Showering in the RV–
Our hot water tank is in a space below our clothes closet.  We bought an aquarium thermometer with a sensor at the end of a long wire and Jerry ran the wire through the closet wall, down the inside of the closet, through the closet floor and placed the sensor between the water heater tank wall and the water heater insulation.  He then attached the sensor wire to the digital thermometer readout and hung that on the outside wall of the closet.
Now when we turn on the hot water heater, we let the temperature go up to a level that is “shower warm” for us and turn off the hot water heater.  With the hot water at perfect shower temperature we can take our showers with just the hot water tap on and not have to be fiddling with the hot/cold water to adjust the temperature.  Saves lots of water we used to use in the past trying to get the water to just the “right” temperature for a shower.
Also bought a “water saving” shower head that mixes water and air making a forceful shower water stream and decreases the water use.  This is the shower head we bought;  http://www.oxygenics.com/About-Oxygenics/
Pantry–
Jerry built a floor to ceiling pantry on a blank wall in the RV.  He did it very simply and it is in constant use.  Helps keep us organized.
Kitchen Bits–
Needed a wall protector next to the stove top (think spattering spaghetti sauce) and found a very pretty panel at Home Depot that could be attached to the wall.  It’s easy to clean and looks good.
Was going to throw out the metal stove top but decided to use it for a shelf above the stove top.  Jerry just held it up with some light-weight chain.  This shelf turned out to be far more useful than I thought it would be and now I can’t imagine doing without it.
Wanted the knives contained and found a “knife safe” at Camping World.  Hung it on the inside of the “under sink cabinet” door where the knives are easily accessible.
It’s the small things–
A small, easy to find flashlight is more useful that it would seem.  It hangs on a wall and is held in place by a metal broom holder.
We used to hang family/friends pictures on the refrigerator door but that always looked messy and the pictures tended to fall off the door.  Walmart sells inexpensive poster frames that we now use for our pictures.  Much neater and more organized.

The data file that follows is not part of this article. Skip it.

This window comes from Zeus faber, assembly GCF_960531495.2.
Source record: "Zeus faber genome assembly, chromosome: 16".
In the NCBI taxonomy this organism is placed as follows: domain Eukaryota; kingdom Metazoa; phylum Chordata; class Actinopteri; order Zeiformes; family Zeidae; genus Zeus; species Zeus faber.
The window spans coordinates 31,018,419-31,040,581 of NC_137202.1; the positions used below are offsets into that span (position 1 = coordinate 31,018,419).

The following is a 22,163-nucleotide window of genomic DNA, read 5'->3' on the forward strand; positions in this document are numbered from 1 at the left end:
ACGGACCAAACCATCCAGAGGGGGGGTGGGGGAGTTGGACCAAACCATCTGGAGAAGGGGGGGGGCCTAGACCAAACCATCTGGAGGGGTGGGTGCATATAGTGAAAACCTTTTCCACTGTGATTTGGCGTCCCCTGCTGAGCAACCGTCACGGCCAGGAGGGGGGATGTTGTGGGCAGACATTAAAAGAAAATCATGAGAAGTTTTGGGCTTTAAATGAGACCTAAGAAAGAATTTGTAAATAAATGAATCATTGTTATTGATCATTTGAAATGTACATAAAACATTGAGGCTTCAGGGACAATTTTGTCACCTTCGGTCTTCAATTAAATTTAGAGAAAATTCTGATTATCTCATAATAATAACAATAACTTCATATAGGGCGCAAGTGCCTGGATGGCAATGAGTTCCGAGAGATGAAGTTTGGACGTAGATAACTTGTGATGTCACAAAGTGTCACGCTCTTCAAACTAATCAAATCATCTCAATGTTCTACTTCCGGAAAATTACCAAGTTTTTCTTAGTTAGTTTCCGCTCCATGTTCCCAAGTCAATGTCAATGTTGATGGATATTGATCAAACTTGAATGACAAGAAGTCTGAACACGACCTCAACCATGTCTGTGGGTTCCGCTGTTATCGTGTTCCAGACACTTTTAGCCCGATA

The hooks installed under the skylight in the shower are great for bulky jackets, especially when it rains and our jackets get wet.  A good place to drip dry.
We found it very hard to find a trash can that was small enough to fit in our small RV bathroom.  Now we use a large, plastic, cereal storage container.  It has a good size snap open lid and a handle so it can be slid in and out of its narrow space for ease of emptying.
We use cup hooks on either side of the kitchen trash can and attached an elasticized eyeglass leash to them and now our kitchen trash can does not wander and spill when we’re driving.
Camping World had a long, shallow draw we could attach under the dinette table.  The screws that came with the drawer would have come right up through the dinette table top so Jerry bought some shorter screws.  The drawer is very convenient as we do a lot of our computer work at the dinette.

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Painted Rock Petroglyph Site and Campground–
This BLM site previously known as Painted Rock State Park is located 11 miles north of I 8 via Exit 102 and west of Gila Bend, Arizona.  This is an amazing ancient archaeological site containing hundreds of pre-historic petroglyphs.   The rocks also show evidence of more recent etchings of visitors to the area and a small amount of human caused damage.
We were quite amazed at the number of petroglyphs easily seen at this site and spent quite a bit of time there.
There’s a primitive campground at the site and when we were there we saw a few other RVs camping there.

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40,000 miles of fulltiming–

Sometime last week our odometer rolled over and passed 40,000 miles.  We’ve been fultiming for about two and a half years, ever since we took delivery on our (Lazy Daze) RV in August of 2010 and we’ve been traveling ever since.  I believe 40,000 miles of RV travel is substantial in any ones book, so we were excited to realize just how much we have been traveling and how many beautiful places we have been lucky enough to see.
   RV size—
We’re glad we’ve made the trade-offs that were right for us and chose an RV that is considered “too small” for fulltiming.  Living fulltime in an 27 foot RV comes with pros and cons, not the least of which is lack of space.  When you travel so much, a smaller RV is easier to drive, park, etc..  RVs are not gas efficient and ours is no exception.  At only about 10 miles to the gallon, we feel we can somewhat justify it since we use precious few other resources.  Most of our needs are met by our self contained vehicle.
   Boondocking–